Thursday, November 06, 2008
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Governor to take his time on Obama replacement

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[November 06, 2008]  CHICAGO -- After congratulating President-elect Barack Obama on his decisive victory, Gov. Rod R. Blagojevich announced Wednesday that he will take his time and use a diverse senior staff made up of key members of his administration to assist in selecting a suitable replacement for Obama.

"Last night's victory was bittersweet for Illinois -- as we gain a great president, we lose a great senator. And it goes without saying that our next senator has big shoes to fill. Because it's important that the best person for Illinois is selected, I want to be clear that the calendar won't dictate our search. Instead, I want to ensure that Obama's successor will understand and fight for the needs of average Illinoisans," Blagojevich said.

RestaurantBlagojevich will be looking for candidates who will:

  • Support the president-elect's agenda for the people.

  • Effectively represent the interests of the state of Illinois in the U.S. Congress.

  • Work with the governor's administration to achieve shared goals of ensuring access to affordable health care, rebuilding Illinois' infrastructure, improving the economic security and livelihoods of Illinois workers, and caring for the most vulnerable.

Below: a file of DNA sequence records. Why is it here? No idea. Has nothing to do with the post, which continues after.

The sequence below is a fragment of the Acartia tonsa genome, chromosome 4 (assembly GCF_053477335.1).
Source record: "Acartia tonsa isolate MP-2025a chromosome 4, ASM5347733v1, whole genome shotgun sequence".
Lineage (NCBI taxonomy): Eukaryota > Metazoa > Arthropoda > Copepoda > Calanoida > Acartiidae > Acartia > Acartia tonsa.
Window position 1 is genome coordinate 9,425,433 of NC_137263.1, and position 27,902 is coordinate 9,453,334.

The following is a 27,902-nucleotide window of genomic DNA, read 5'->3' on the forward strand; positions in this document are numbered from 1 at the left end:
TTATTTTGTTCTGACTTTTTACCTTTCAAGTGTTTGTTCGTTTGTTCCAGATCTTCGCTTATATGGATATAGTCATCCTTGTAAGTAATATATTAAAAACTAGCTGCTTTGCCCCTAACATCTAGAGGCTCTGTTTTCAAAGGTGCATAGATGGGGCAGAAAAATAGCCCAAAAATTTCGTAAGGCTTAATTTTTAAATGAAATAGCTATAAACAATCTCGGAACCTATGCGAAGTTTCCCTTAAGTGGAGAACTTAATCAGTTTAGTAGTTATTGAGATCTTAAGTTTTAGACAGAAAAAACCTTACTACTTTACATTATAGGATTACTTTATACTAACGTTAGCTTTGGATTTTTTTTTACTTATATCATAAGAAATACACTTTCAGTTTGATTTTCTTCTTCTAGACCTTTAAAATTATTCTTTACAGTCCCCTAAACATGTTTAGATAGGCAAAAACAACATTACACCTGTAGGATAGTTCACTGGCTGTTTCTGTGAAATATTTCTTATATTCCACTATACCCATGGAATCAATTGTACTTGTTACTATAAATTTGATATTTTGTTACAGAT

• Prioritize the average Illinoisan who is too burdened by taxes and economic hardship.

The U.S. Constitution, 17th Amendment, provides that a state legislature may empower the executive of the state to make the appointment, giving the governor the authority to fill a vacancy in a Senate seat.

See text below:

United States Constitution: Amendment XVII

The Senate of the United States shall be composed of two Senators from each state, elected by the people thereof, for six years; and each Senator shall have one vote. The electors in each state shall have the qualifications requisite for electors of the most numerous branch of the state legislatures.

When vacancies happen in the representation of any state in the Senate, the executive authority of such state shall issue writs of election to fill such vacancies: Provided, that the legislature of any state may empower the executive thereof to make temporary appointments until the people fill the vacancies by election as the legislature may direct.

This amendment shall not be so construed as to affect the election or term of any Senator chosen before it becomes valid as part of the Constitution.

[Text from file received from the Illinois Office of Communication and Information]

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